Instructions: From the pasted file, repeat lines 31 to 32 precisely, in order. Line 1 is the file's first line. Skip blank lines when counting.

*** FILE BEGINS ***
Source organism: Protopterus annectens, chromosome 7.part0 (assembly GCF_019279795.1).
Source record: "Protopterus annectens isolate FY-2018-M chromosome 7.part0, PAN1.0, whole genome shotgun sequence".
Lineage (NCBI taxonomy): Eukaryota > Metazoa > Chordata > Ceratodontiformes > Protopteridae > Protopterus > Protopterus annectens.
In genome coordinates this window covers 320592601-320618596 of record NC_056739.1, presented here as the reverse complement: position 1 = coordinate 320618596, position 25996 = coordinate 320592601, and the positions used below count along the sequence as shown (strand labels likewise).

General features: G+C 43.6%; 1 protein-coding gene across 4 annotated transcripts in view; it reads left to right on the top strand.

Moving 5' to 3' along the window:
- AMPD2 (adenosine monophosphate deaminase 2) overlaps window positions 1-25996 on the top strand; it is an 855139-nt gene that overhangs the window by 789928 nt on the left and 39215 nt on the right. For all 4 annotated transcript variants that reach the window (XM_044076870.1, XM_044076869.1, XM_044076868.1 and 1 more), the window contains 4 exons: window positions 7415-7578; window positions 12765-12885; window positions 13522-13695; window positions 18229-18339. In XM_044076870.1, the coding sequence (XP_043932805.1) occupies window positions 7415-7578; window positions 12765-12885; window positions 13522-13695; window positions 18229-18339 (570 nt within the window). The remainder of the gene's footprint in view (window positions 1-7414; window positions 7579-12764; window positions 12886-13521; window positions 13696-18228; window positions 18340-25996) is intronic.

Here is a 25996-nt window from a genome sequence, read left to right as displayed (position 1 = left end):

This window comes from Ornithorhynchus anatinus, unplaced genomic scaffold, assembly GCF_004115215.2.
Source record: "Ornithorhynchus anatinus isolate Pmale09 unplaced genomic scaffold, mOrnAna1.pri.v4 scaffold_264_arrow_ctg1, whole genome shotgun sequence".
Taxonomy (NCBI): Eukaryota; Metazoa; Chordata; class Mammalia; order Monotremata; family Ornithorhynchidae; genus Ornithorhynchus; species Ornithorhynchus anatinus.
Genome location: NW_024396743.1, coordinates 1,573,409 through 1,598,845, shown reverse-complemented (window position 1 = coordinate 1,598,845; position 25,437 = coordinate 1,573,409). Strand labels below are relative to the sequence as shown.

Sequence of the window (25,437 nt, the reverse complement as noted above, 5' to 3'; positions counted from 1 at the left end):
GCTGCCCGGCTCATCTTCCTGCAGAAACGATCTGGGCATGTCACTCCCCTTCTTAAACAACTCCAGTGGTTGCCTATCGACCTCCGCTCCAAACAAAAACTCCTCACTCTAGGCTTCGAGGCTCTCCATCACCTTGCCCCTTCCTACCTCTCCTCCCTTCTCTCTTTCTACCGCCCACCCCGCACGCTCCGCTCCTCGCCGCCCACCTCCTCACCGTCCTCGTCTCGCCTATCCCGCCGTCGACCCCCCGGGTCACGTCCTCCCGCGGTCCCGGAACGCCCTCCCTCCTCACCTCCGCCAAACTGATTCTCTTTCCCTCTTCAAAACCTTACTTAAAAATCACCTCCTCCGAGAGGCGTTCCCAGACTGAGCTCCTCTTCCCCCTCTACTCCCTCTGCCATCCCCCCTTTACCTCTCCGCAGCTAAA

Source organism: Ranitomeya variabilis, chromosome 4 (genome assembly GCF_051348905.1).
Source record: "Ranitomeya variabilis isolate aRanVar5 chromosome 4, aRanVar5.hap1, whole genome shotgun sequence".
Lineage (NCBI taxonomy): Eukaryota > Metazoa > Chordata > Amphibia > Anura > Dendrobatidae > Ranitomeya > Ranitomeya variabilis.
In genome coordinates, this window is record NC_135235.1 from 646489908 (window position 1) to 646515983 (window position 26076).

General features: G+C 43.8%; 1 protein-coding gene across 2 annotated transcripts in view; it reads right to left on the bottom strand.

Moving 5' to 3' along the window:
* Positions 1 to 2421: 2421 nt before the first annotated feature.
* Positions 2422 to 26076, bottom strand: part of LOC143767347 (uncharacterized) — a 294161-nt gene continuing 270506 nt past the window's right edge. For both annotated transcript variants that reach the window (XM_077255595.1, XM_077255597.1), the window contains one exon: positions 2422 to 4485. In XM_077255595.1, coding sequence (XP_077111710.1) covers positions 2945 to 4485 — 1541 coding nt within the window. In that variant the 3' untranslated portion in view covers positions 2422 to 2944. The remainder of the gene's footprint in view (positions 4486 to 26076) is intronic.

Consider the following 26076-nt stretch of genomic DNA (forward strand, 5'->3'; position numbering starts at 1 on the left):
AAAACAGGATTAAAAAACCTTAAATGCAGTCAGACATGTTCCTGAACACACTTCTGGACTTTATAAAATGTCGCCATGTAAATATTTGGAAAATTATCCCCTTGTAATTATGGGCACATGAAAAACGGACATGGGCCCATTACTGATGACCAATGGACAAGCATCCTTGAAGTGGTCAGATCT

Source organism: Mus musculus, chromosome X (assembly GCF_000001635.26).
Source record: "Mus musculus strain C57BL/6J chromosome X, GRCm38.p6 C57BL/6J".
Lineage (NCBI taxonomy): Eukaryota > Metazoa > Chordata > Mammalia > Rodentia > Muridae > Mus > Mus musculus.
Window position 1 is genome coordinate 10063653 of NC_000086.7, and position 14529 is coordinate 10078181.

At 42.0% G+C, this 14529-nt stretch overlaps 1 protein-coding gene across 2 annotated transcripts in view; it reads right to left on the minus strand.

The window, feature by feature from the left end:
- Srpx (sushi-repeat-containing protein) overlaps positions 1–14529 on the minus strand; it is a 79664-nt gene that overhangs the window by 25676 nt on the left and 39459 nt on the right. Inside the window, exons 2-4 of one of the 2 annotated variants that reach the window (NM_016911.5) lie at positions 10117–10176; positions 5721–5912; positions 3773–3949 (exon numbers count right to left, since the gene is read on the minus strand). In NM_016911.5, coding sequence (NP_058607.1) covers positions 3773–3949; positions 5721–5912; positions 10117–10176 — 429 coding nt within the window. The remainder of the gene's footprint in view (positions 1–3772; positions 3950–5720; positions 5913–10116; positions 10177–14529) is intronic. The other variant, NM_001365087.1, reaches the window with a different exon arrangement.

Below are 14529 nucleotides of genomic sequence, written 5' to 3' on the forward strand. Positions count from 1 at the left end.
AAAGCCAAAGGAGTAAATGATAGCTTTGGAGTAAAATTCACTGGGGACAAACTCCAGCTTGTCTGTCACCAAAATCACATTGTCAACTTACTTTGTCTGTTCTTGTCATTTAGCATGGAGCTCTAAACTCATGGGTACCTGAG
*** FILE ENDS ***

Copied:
- Srpx (sushi-repeat-containing protein) overlaps positions 1–14529 on the minus strand; it is a 79664-nt gene that overhangs the window by 25676 nt on the left and 39459 nt on the right. Inside the window, exons 2-4 of one of the 2 annotated variants that reach the window (NM_016911.5) lie at positions 10117–10176; positions 5721–5912; positions 3773–3949 (exon numbers count right to left, since the gene is read on the minus strand). In NM_016911.5, coding sequence (NP_058607.1) covers positions 3773–3949; positions 5721–5912; positions 10117–10176 — 429 coding nt within the window. The remainder of the gene's footprint in view (positions 1–3772; positions 3950–5720; positions 5913–10116; positions 10177–14529) is intronic. The other variant, NM_001365087.1, reaches the window with a different exon arrangement.

Below are 14529 nucleotides of genomic sequence, written 5' to 3' on the forward strand. Positions count from 1 at the left end.